You may recall that I experienced some confusion over the terms used for the Cherokee months of the year in my March blog post on that topic.  One of the reasons for this, come to find out, is that the Cherokee did not originally use the Gregorian calendar (12-month) that we use today, as they had no contact with Europeans until c. 1540.  Instead, they operated off a lunar-based system, naming their months after each full moon that occurred in the 29-day lunar cycle. Additionally, their calendar incorporated a 13th month (called "The Month of the Blue Moon") to make up for any discrepancies (in this case, all those extra days that eventually added up while following the 29-day lunar cycle all year: if you do the math, 365 divided by 29 equals 12.6, meaning that eventually you'd need a 13th month in there ocassionally).  This 13th "catch-up" month was only necessary every two to three years, and was observed with great ceremony.  According to one resource I found online, a Cherokee tribal elder is credited with this statement, saying that the 13th month:

…is a time of letting go of anything we might have against someone. That means we check ourselves. You might say the 13th month would be a time when we harvest our experiences and see what we need to let go of. It is probably the most important holiday in our year. It is a day of propitiation, a return to harmony.

You can read more about the phenomenon of the "Blue Moon" (from whence originates that popular catchphrase, "once in a blue moon") here.  

Anyway, April was traditionally a time of celebrating the renewal of life and the coming of spring.  According to one source I found online, the Cherokee would celebrate the advent of the new season with a dance called the "Knee-Deep (Spring Frog) Dance."  This dance, along with hundreds of others, is beautifully described by the brilliant anthropologist Frank G. Speck, who began working on his now out-of-print book Cherokee Dance and Drama in 1913.  He studied the Eastern Cherokee and other Native American tribes for many years, and his fascinating work on the Cherokee was published posthumously in 1951.  

Mr. Speck described the "Knee-Deep (Spring Frog) Dance" thus:

tu’stu [is] onomatopoetic for [the] voice of the diminutive tree frog, or spring peeper.

Two parallel lines of men and women circle counterclockwise in a slow, shuffling step. Each line has a singing leader, one of whom uses a gourd rattle after singing two songs; he is followed by a woman partner with turtle leg-rattles. At one side is a drummer, who does not sing, but all the dancers participate in the singing...The dance is popular for relaxation and sociability, and women are especially invited to participate.
— Frank G. Speck, Cherokee Dance and Drama

If you've never heard the sing-song voices of these little tree frogs, native to much of the Eastern half of the United States, click here to listen to a recording.  Here in the Virginia Tidewater, they are a cheerfully deafening chorus that welcomes April in with a flourish, come evenings in springtime.

Yours Truly,

Sarah

Baking With Sprouted Grains

Dear Readers,

I recently started baking with this sprouted whole wheat flour from One Degree.  It's my first foray into sprouted flours, and so far, I'm a fan.  

Basically, One Degree is producing their flour in a way that mimics (as closely as possible, with modern agriculture) the way grain was grown and harvested for centuries.  

Prior to industrialized agriculture, wheat was harvested by hand with a scythe (see: the Grim Reaper), and then stood up in the fields in bundles (called "shocks" or "stooks") to dry before the threshing process began. At this point, the grains would often start to sprout, making the wheat more digestible.  After the grain had dried, the process of hand-threshing began: it was a laborious task where the wheat berries were separated from the chaff (the inedible parts of the wheat plant).  If you're familiar with the stories of the Bible, look no further than the Book of Ruth for a lovely romance that takes place around an ancient wheat harvest.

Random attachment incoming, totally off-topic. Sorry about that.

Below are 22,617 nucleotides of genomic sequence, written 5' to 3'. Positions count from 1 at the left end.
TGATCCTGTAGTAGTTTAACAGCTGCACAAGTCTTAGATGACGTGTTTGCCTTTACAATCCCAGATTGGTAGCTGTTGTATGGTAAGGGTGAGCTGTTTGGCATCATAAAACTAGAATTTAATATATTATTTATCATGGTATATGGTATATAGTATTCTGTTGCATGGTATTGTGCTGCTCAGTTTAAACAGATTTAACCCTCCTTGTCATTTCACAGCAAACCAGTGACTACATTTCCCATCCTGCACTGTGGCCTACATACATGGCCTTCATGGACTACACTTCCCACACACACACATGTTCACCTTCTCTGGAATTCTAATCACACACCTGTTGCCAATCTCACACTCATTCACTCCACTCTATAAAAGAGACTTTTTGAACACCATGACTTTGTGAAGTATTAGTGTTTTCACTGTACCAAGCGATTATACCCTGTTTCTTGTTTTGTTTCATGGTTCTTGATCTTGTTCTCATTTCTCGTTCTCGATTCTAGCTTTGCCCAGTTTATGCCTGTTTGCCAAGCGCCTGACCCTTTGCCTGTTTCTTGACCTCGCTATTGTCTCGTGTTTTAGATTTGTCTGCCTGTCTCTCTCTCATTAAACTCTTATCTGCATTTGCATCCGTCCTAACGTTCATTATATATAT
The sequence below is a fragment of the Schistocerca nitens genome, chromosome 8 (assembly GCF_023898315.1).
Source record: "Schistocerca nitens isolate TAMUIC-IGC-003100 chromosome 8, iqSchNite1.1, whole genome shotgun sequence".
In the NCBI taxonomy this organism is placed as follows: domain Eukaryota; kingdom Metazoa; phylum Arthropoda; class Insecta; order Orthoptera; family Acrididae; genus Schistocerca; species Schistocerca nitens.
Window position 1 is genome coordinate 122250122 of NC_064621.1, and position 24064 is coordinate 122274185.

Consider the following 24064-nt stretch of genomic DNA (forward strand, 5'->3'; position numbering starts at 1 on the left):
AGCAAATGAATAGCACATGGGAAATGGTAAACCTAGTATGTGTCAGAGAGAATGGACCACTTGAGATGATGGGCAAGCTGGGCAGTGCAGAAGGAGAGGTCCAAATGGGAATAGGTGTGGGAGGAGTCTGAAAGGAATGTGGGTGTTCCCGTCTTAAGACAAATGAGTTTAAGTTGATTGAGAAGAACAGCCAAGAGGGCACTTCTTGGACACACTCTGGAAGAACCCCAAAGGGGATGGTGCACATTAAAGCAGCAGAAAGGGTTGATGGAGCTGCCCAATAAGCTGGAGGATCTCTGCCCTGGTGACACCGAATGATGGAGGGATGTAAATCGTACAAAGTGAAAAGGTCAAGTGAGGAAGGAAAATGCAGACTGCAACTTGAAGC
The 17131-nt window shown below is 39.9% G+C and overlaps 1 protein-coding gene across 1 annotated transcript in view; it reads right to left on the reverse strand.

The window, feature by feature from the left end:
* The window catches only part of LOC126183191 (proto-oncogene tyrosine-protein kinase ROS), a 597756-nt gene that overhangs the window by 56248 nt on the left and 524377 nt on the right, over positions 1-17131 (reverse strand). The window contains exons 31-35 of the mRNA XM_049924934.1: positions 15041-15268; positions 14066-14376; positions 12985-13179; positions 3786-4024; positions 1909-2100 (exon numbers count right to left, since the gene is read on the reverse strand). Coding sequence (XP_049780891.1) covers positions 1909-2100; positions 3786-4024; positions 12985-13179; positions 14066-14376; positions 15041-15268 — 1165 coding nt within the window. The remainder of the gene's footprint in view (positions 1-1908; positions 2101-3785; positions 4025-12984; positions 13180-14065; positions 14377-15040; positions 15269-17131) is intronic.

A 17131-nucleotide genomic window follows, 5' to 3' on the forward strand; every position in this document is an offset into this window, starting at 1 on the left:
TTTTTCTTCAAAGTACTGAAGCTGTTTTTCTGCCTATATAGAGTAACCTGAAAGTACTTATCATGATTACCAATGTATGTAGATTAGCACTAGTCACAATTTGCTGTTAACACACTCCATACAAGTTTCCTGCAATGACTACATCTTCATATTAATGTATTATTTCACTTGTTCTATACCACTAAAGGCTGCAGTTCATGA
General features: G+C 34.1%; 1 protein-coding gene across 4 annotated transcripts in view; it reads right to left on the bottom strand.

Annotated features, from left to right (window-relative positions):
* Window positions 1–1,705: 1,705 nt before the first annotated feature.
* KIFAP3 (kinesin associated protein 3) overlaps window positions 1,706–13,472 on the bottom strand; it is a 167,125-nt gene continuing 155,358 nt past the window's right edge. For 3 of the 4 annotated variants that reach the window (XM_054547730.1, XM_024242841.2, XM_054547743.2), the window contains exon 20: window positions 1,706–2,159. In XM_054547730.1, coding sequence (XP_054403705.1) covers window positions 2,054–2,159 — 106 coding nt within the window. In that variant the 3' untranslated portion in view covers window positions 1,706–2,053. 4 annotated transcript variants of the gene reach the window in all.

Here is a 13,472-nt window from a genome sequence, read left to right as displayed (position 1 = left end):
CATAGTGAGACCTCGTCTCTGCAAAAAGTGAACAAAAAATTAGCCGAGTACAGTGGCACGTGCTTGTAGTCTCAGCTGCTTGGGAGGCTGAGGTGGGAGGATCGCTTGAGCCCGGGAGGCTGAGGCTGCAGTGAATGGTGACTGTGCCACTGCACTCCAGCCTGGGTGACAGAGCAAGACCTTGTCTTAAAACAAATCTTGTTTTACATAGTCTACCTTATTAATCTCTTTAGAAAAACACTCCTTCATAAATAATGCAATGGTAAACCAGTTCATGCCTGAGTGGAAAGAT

Today, less-romantically, conventional wheat is often sprayed with a probable carcinogen, glyphosate, prior to harvesting, in an effort to dry out the grain in the fields (also called "desiccation") so the wheat will be dry enough to harvest. Glyphosate is icky stuff: please click here to read a very detailed report from November 2016 covering the pesticide.  Regardless of the known or potential side-effects of glyphosate, it's just unappetizing to think about eating food sprayed with pesticides, no matter what they are (or what they could potentially do to your body).  

Sprouting wheat after harvesting is about the closest most of us will ever get to the nutritious wheat grown and harvested according to the traditions of the past.  One Degree's flour packaging states,

Once harvest is done, we sprout our grains, triggering an explosion of taste and increasing vital nutrients. We retain 100% of the grain’s bran and germ, and preserve nutrients by keeping temperatures low when processing our raw flour.

You can also buy organic wheat berries and sprout them yourself, and then grind the wheat berries once you've dried them in a dehydrator.  It's a bit time-consuming, as you can imagine, but definitely something worth looking into if you're a purist and want to control the whole flour-making process from start to finish.  

My experience with sprouted wheat flour is that it is even denser than most organic whole wheat flours, so you have to compensate by allowing for longer rising, or the results can be a bit brick-like.  This particular variety from One Degree has a pleasant, nutty taste and turns out delicious results when used to bake my Honey Whole Wheat Bread.

Yours Truly,

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Sarah